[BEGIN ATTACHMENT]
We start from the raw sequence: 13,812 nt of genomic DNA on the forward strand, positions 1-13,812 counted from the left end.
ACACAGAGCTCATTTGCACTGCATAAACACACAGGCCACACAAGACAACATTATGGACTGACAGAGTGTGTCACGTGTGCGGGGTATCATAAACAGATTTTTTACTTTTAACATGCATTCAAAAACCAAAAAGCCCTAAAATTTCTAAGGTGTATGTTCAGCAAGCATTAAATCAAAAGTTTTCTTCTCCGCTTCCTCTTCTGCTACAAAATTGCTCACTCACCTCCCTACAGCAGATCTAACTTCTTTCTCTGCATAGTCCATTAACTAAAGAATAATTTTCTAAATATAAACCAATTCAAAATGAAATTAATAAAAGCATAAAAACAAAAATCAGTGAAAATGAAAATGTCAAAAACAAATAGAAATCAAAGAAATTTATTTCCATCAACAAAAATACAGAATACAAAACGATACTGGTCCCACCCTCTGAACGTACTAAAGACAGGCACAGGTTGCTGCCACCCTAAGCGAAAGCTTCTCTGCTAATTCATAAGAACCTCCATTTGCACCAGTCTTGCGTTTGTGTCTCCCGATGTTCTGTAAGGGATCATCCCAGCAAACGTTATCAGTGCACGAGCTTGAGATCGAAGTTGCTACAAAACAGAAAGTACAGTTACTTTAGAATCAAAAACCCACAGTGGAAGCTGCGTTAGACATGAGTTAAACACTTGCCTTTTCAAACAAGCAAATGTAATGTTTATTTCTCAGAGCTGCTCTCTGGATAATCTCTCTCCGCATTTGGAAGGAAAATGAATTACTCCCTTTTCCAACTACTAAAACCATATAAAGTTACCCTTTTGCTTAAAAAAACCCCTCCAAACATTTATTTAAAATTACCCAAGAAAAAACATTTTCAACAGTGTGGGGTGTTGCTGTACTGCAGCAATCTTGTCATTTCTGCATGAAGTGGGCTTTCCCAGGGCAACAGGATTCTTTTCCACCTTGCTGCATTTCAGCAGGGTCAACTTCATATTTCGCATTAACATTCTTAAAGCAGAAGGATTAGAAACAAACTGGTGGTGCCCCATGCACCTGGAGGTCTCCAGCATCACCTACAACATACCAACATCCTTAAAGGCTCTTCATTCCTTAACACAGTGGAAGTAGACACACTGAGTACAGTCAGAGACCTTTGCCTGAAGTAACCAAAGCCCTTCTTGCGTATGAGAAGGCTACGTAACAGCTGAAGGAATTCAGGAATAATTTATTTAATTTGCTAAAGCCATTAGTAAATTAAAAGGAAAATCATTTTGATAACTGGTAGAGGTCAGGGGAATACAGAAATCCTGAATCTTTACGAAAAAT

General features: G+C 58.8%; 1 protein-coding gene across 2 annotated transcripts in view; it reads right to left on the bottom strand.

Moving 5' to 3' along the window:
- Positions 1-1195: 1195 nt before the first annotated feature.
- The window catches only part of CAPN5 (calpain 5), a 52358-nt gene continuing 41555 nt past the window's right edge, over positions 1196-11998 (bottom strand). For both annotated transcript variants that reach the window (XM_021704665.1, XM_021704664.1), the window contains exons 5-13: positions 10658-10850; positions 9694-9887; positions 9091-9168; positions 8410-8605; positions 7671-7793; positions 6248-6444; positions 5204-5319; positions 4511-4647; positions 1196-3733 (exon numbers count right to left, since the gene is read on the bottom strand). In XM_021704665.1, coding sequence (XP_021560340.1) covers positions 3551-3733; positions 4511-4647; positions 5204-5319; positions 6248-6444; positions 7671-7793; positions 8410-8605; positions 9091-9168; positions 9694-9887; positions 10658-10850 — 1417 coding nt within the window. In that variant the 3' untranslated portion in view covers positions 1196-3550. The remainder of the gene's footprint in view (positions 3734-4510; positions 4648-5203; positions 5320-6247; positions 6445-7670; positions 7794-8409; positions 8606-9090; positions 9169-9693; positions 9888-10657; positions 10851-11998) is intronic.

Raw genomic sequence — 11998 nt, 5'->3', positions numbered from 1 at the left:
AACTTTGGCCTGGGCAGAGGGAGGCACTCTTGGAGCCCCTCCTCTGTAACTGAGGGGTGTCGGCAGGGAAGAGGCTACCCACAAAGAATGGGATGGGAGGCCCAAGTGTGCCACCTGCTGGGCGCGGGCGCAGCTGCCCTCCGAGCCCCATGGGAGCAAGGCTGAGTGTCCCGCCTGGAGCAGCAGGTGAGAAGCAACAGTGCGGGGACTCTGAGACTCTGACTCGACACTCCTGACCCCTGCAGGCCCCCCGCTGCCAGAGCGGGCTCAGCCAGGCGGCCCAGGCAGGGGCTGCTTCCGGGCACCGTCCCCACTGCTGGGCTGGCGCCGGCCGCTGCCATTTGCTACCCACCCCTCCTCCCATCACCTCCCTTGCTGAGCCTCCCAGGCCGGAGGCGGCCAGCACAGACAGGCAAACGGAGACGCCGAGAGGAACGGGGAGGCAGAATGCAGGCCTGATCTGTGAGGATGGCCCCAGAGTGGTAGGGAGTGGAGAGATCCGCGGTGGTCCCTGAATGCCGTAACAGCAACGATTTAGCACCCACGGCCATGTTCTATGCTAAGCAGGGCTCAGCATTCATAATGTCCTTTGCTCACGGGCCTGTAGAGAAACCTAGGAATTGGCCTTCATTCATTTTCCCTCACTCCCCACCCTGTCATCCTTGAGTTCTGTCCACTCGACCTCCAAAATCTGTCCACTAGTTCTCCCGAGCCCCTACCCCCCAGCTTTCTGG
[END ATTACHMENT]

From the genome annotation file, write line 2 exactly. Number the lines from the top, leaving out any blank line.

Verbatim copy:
ACACAGAGCTCATTTGCACTGCATAAACACACAGGCCACACAAGACAACATTATGGACTGACAGAGTGTGTCACGTGTGCGGGGTATCATAAACAGATTTTTTACTTTTAACATGCATTCAAAAACCAAAAAGCCCTAAAATTTCTAAGGTGTATGTTCAGCAAGCATTAAATCAAAAGTTTTCTTCTCCGCTTCCTCTTCTGCTACAAAATTGCTCACTCACCTCCCTACAGCAGATCTAACTTCTTTCTCTGCATAGTCCATTAACTAAAGAATAATTTTCTAAATATAAACCAATTCAAAATGAAATTAATAAAAGCATAAAAACAAAAATCAGTGAAAATGAAAATGTCAAAAACAAATAGAAATCAAAGAAATTTATTTCCATCAACAAAAATACAGAATACAAAACGATACTGGTCCCACCCTCTGAACGTACTAAAGACAGGCACAGGTTGCTGCCACCCTAAGCGAAAGCTTCTCTGCTAATTCATAAGAACCTCCATTTGCACCAGTCTTGCGTTTGTGTCTCCCGATGTTCTGTAAGGGATCATCCCAGCAAACGTTATCAGTGCACGAGCTTGAGATCGAAGTTGCTACAAAACAGAAAGTACAGTTACTTTAGAATCAAAAACCCACAGTGGAAGCTGCGTTAGACATGAGTTAAACACTTGCCTTTTCAAACAAGCAAATGTAATGTTTATTTCTCAGAGCTGCTCTCTGGATAATCTCTCTCCGCATTTGGAAGGAAAATGAATTACTCCCTTTTCCAACTACTAAAACCATATAAAGTTACCCTTTTGCTTAAAAAAACCCCTCCAAACATTTATTTAAAATTACCCAAGAAAAAACATTTTCAACAGTGTGGGGTGTTGCTGTACTGCAGCAATCTTGTCATTTCTGCATGAAGTGGGCTTTCCCAGGGCAACAGGATTCTTTTCCACCTTGCTGCATTTCAGCAGGGTCAACTTCATATTTCGCATTAACATTCTTAAAGCAGAAGGATTAGAAACAAACTGGTGGTGCCCCATGCACCTGGAGGTCTCCAGCATCACCTACAACATACCAACATCCTTAAAGGCTCTTCATTCCTTAACACAGTGGAAGTAGACACACTGAGTACAGTCAGAGACCTTTGCCTGAAGTAACCAAAGCCCTTCTTGCGTATGAGAAGGCTACGTAACAGCTGAAGGAATTCAGGAATAATTTATTTAATTTGCTAAAGCCATTAGTAAATTAAAAGGAAAATCATTTTGATAACTGGTAGAGGTCAGGGGAATACAGAAATCCTGAATCTTTACGAAAAAT